Officials in four South Bay cities are campaigning for passage of a state bill that could provide hundreds of thousands of dollars to help pay for projects ranging from extra police protection to major street improvements.
The bill, authored by state Sen. William Campbell (R-Hacienda Heights), would allocate a portion of property taxes collected by counties to cities that do not levy property taxes of their own.
Representatives from Carson, Lawndale, Lomita and Rolling Hills Estates attended a Sacramento hearing earlier this month and are continuing to lobby local legislators for support of the Senate bill.
For these cities--many of which say the bill is the most important one affecting them in the current session of the Legislature--the issue is simple: Their residents pay the same percentage of property tax as everyone else in the state, but none of the money they pay comes back directly to their communities. Los Angeles County and special districts keep all of their property taxes, even though most other cities in California reap some share of that income.
Cities that levy no property tax say the issue is equity.
County Would Lose
But for financially strapped Los Angeles County--which would lose $18.5 million a year in tax revenue from its 20 cities affected by the bill, including the four in the South Bay--the legislation would give money to cities that have not proved they need it, officials contend.
They say residents throughout the county stand to suffer from the bill because the revenue loss would erode the county's ability to provide services for all its citizens.
To understand the issue, one has to look at the history of California's property tax laws.
When California voters overwhelmingly approved Proposition 13 in 1978, a limit was placed on the property tax rate statewide. The taxes for residents of all areas were leveled off to 1% of their property's market value.
(The market value is based on a March 1, 1975, assessment, if the property has not changed hands. Property is reassessed each time ownership changes. Assessments may be increased 2% a year--unless the inflation rate is less than that--and for any new facilities added to a property.)
To implement that tax cut, the state Legislature passed a series of bills that froze the percentage of revenue that each government agency was getting from a property.
For example, if a Torrance resident was paying $150 in property tax to the city and $850 to the county and such other agencies as school, fire and library districts, then 15% of that resident's reduced tax dollars went to the city and 85% was directed to the county and the other agencies.
The problem that arose from the new distribution system--which many city officials say they did not foresee--was that it left out cities that did not have property taxes when Proposition 13 was passed.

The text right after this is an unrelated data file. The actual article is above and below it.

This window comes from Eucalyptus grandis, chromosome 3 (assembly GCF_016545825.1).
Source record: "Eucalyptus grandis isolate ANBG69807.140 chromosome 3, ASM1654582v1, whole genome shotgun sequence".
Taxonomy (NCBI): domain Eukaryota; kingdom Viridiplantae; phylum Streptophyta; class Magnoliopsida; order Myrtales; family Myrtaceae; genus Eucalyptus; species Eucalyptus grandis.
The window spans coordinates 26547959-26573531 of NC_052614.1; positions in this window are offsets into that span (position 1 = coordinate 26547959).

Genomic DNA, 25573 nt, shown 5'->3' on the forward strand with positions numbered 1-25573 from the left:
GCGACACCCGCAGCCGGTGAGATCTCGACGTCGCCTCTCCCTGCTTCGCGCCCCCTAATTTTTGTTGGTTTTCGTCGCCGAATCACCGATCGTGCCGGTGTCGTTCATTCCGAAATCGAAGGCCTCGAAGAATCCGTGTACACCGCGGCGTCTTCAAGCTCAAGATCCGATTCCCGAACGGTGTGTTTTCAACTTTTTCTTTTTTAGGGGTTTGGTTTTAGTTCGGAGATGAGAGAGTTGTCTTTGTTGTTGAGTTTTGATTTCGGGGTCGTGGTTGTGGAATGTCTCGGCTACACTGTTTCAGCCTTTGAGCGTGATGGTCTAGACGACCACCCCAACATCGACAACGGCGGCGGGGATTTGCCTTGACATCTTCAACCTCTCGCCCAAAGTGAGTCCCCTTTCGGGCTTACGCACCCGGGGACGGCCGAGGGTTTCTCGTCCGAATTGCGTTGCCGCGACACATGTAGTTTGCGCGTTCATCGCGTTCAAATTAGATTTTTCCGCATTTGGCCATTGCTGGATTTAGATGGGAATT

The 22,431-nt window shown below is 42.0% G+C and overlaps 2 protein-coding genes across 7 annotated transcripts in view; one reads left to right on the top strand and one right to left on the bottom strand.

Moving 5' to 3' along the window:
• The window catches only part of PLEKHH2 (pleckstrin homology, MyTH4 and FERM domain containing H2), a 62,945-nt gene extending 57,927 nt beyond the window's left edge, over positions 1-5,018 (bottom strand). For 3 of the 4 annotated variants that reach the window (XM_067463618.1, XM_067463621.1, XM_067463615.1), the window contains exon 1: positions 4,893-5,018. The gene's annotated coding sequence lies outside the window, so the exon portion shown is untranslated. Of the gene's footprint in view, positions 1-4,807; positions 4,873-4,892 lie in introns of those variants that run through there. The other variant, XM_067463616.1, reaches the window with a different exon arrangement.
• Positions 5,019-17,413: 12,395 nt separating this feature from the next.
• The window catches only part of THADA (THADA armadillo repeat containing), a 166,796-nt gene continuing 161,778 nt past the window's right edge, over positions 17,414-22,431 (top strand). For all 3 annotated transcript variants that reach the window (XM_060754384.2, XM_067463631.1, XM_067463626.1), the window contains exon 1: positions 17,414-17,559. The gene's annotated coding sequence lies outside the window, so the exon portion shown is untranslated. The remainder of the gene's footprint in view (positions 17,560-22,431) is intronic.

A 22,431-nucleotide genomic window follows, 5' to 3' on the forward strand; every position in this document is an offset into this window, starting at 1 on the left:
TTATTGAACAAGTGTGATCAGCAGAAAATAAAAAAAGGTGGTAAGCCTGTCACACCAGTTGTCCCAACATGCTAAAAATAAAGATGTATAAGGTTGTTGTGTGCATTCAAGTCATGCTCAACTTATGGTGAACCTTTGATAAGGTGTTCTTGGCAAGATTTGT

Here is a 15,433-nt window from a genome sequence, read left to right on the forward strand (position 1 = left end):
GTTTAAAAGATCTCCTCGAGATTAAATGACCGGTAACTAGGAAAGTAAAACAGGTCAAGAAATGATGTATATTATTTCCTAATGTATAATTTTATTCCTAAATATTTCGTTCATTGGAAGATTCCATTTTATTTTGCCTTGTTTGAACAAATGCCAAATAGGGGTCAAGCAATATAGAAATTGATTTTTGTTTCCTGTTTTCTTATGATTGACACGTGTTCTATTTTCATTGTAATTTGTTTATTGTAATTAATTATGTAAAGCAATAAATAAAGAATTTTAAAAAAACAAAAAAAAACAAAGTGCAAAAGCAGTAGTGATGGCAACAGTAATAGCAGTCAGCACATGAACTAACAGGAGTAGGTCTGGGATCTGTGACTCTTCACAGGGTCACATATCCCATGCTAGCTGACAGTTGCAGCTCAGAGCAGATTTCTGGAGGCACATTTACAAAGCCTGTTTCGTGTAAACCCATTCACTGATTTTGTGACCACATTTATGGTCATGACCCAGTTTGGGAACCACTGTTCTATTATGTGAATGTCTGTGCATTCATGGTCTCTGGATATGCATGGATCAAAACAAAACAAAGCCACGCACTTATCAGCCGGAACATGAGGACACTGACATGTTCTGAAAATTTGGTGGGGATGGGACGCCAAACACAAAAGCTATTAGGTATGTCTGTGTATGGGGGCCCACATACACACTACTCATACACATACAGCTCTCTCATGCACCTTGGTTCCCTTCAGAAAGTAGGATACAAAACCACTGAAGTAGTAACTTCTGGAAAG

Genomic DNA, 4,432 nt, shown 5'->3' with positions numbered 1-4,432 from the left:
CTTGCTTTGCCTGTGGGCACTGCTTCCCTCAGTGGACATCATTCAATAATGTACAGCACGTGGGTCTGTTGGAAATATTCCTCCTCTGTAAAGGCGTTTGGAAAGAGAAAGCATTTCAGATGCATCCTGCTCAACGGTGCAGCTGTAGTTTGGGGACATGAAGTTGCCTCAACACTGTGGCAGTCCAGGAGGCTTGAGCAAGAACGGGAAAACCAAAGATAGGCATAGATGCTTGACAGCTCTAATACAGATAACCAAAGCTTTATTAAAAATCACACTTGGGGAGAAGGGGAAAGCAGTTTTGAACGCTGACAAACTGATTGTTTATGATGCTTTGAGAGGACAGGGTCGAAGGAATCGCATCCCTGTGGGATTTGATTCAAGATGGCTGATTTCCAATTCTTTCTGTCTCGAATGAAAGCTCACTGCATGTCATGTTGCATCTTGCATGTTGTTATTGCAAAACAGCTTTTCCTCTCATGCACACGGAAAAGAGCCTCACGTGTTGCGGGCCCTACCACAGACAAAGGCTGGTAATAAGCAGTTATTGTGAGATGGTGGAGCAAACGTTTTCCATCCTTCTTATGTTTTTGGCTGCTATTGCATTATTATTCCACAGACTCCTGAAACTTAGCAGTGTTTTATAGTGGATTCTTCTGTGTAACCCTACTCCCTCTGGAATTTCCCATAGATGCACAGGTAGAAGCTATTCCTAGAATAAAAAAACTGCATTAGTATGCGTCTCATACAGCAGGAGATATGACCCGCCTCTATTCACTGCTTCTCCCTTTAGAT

Officials from those cities then slowly began to protest what they saw as a great disparity. Before Proposition 13, residents in cities like Carson enjoyed a lesser tax rate because Carson had no city property tax; after Proposition 13 those residents paid the same rate as citizens in other cities but Carson received no percentage of its residents' tax dollars.
Yorba Linda Bill
Protests about the disparity have recently developed into a concerted campaign, officials say, because a similar bill was passed last year affecting only the city of Yorba Linda. The only city in Orange County that did not share in property tax income, Yorba Linda had been facing severe financial problems because it is almost entirely a residential community and had few businesses to generate other tax revenues.
Like the Yorba Linda legislation, the current bill would give cities that were left out of the post-Proposition 13 distribution system 10% of the money that the county and special districts collect in property taxes. The bill would not take any property tax revenue from school districts.
The current bill is set for a hearing in the Senate Appropriations Committee on May 6, after passing through the Local Government Committee on April 10. If approved, it will next be directed to the full Senate, after which it will be considered by Assembly committees, the full Assembly and the governor.
"We're going to have someone at every hearing that pertains to this cause," said Lomita Councilman Leonard Loy. "This cause is quite vital to us. I can't see any justification for us not getting the tax money that's coming from our people."
In the county's opinion, however, there is plenty of justification.
No Need, Says County
"Many of these no-property-tax cities are in better shape than the cities that are receiving property tax revenue," said Cliff Caballero, assistant head of the legislative section of the county's chief administrative office.